Section 205.3(b)(5) provides that if an attorney has a duty to report under §205.3(b)(1), the attorney may bypass reporting to the CLO and CEO, and report directly to the board or relevant board committee as described in §205.3(b)(4), if the attorney "reasonably believes that it would be futile to report evidence of a material violation" to the CLO and CEO. In this one instance, we agree with the Commission that "reasonably believes" is the appropriate standard, and we support retaining the language of §205.3(b)(5) as written. As we argued in Part A, above, the "reasonably believes" standard makes sense when we want to deter conduct that a lawyer may be overly eager to engage in. It is plausible to assume that lawyers might be too willing to bypass the CLO and CEO and report directly to the board. The "reasonably believes" standard here would emphasize to the attorney that his subjective belief that reporting to the CLO and CEO would be "futile" is a necessary, but not sufficient, basis for bypassing these officers. For the "reasonably believes" standard to serve this purpose, the traditional definition should be stated in the Comment. We suggest the definition from the Model Rules.
Yet another reporting standard governs the controversial requirement that an attorney or members of the QLCC notify the Commission of an ongoing or prospective material violation under certain circumstances. (We take up the issue of whether "noisy withdrawal" should remain in these rules in part III, below.) Section 205.3(d) of the proposed rule requires notice of withdrawal to the Commission and disaffirmance of tainted documents (together constituting "noisy withdrawal") only when "the attorney reasonably believes that a material violation is ongoing or is about to occur and is likely to result in substantial injury to the financial interest or property of the issuer or of investors." We support, as we have said, the Commission's graduated approach, requiring more to trigger notification to the Commission without the company's consent than to trigger internal reporting to the CLO or to the board.
We thus support the inclusion of the "substantial injury" clause. But, as we explained above in detail, we oppose the "reasonably believes" standard as well as the shift from "evidence" to "violations." We propose an alternative to this section that preserves the Commission's graduated approach incorporating the "substantial injury" clause and increases the "evidence" trigger for the "noisy withdrawal" step without moving to a "violations" standard.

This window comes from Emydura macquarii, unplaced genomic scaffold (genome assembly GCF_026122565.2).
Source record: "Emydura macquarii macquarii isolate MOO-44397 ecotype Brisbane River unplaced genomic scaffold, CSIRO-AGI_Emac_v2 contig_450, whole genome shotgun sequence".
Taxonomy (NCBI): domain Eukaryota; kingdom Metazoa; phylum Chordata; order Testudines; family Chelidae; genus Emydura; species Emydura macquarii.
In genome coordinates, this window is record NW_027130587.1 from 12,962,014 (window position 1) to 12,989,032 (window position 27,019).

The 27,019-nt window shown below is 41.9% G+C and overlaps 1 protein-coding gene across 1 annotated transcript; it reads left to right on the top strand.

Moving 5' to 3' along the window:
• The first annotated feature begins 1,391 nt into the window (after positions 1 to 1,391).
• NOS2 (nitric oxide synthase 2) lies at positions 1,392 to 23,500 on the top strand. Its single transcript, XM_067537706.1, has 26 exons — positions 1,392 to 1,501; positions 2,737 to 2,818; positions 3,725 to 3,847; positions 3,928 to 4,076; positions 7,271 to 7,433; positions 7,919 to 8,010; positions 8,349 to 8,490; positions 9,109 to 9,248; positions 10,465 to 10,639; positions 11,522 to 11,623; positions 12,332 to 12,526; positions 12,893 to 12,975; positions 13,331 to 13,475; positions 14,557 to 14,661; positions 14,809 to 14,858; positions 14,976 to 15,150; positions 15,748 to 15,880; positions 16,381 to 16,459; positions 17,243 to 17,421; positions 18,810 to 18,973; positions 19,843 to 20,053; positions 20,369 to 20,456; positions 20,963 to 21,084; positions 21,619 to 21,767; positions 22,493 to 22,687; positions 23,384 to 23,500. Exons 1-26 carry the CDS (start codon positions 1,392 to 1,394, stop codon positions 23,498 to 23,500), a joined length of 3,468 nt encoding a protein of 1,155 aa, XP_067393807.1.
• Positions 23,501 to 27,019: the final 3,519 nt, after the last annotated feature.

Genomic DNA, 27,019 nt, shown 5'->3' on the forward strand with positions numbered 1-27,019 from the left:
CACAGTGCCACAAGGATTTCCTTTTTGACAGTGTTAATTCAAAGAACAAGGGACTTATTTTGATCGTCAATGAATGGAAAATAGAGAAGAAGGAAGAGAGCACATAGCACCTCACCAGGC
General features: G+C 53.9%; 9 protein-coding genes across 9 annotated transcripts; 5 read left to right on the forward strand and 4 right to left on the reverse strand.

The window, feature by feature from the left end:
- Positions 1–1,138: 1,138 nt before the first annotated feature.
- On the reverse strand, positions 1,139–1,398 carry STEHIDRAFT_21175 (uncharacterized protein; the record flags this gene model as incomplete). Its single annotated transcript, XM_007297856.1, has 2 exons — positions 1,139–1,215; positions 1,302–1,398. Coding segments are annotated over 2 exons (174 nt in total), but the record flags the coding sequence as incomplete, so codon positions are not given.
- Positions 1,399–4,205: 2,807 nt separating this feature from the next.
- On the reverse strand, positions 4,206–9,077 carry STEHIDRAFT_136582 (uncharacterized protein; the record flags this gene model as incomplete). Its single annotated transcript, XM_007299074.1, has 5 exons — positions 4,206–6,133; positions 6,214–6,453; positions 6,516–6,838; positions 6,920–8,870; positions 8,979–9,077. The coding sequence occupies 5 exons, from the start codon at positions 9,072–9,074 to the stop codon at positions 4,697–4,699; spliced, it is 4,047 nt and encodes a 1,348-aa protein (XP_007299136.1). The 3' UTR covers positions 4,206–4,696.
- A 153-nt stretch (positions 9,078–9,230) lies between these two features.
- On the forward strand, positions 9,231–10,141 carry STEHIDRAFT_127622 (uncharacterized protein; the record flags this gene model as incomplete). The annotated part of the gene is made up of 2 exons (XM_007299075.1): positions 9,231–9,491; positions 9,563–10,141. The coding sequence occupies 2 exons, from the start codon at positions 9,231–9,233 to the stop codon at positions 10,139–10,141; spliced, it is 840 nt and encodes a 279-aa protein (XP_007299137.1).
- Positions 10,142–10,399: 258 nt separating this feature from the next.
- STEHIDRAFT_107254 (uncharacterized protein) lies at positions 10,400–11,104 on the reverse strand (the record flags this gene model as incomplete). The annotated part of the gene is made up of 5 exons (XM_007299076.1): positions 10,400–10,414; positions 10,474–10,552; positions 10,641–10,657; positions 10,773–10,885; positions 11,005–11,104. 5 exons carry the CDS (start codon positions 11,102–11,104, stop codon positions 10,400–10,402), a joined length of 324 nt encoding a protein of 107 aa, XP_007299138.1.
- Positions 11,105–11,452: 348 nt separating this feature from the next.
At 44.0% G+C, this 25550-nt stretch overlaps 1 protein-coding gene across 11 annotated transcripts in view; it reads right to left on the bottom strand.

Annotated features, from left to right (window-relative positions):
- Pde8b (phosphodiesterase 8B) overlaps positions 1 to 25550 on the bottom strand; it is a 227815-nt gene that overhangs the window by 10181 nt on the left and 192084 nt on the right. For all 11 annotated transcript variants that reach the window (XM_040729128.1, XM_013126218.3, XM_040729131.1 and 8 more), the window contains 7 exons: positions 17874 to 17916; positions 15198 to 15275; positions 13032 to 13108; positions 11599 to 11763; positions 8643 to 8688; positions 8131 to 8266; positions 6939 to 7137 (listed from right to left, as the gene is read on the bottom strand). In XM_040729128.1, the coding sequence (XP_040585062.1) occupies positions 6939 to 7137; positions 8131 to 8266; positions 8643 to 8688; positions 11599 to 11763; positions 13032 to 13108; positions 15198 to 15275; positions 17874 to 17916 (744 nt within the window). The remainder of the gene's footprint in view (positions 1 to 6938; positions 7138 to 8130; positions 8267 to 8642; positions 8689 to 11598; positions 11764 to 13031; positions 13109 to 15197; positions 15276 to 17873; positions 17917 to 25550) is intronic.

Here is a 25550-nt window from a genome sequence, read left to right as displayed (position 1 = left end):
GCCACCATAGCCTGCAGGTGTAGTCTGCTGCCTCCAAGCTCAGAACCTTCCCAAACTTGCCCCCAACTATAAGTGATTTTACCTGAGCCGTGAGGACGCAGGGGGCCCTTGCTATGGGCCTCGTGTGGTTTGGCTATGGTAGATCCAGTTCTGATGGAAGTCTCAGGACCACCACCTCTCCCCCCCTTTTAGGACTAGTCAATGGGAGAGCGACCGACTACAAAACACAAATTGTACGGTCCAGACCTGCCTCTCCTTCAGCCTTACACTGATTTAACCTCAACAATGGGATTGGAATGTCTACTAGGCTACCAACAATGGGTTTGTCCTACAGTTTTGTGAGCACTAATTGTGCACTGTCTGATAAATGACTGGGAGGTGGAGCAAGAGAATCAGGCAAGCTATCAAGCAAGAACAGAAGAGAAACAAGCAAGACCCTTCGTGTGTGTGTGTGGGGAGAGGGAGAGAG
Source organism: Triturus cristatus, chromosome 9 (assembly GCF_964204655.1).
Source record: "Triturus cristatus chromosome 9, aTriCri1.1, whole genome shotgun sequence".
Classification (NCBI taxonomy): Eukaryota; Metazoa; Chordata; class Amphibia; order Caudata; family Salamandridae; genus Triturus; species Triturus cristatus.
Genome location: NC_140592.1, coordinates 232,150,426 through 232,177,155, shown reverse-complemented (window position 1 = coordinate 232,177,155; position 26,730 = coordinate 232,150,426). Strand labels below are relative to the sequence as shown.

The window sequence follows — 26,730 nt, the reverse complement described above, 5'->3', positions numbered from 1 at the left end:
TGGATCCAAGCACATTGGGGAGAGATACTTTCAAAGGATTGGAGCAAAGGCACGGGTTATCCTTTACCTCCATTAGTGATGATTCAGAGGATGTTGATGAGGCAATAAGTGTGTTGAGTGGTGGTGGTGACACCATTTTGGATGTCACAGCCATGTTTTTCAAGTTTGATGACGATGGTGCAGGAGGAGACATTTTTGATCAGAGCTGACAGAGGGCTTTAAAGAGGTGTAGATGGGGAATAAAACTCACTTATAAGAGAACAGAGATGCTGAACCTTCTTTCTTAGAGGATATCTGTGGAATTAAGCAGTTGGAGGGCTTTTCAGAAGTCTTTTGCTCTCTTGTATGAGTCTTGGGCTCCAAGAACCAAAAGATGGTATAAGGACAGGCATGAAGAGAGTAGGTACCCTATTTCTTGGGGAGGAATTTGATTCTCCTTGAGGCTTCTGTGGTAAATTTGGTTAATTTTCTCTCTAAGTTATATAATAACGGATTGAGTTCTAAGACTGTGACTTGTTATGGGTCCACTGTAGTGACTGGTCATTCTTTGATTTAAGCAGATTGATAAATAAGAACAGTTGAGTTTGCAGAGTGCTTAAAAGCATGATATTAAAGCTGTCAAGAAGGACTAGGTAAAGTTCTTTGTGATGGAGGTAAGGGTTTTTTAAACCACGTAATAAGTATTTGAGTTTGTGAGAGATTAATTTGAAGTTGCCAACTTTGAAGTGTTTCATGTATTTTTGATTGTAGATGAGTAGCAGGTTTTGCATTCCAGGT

Two rules proposed by the Commission that permit, but do not require, action by the lawyer raise a somewhat different trigger issue. Section 205.3(d)(2) permits the lawyer to make a noisy withdrawal in response to past wrongdoing if the lawyer "reasonably believes that a material violation has occurred and is likely to have resulted in substantial injury to the financial interest or property of the issuer or of investors but is not ongoing." Section 205.5(d) permits a subordinate lawyer to bypass a supervising attorney and make disclosures to the client if the subordinate attorney "reasonably believes that a supervisory attorney to whom he or she has reported evidence of a material violation under §205.3(b) has failed to comply with §205.3." In both cases, we believe lawyers would be reluctant to act in the permissive way, so we conclude, consistent with our argument in Part A, that "reasonably believes" is not the appropriate standard, and we advocate substituting the objective standard that we set forth in Part D. But that does not mean that permissive disclosure rules should be framed exactly as mandatory disclosure rules are. With mandatory disclosure rules, the Commission must be concerned not to define too broadly the situations in which the prohibition applies. With permissive disclosure rules, by contrast, the Commission's concern should be the opposite: to avoid constraining the lawyer's discretion too much, for example by suggesting that there is only one possible conclusion that a reasonable attorney would reach. (In fact, restricting the lawyer's discretion too much under permissive rules may be just another way of expanding the prohibition of conduct that is not permitted. For a further discussion of the permissive disclosure rules and this problem, see Part III.C. below) Thus, in our proposed revisions in Part D., we apply the objective standard to what an attorney "would" conclude for mandatory disclosure rules, but apply the objective standard of what an attorney "could" conclude for the permissive disclosure rules in §§ 205.3(d)(2) and 205.5(d). The "could" standard makes it less likely that lawyers choosing to exercise their discretion to make the permissive disclosure will be second-guessed.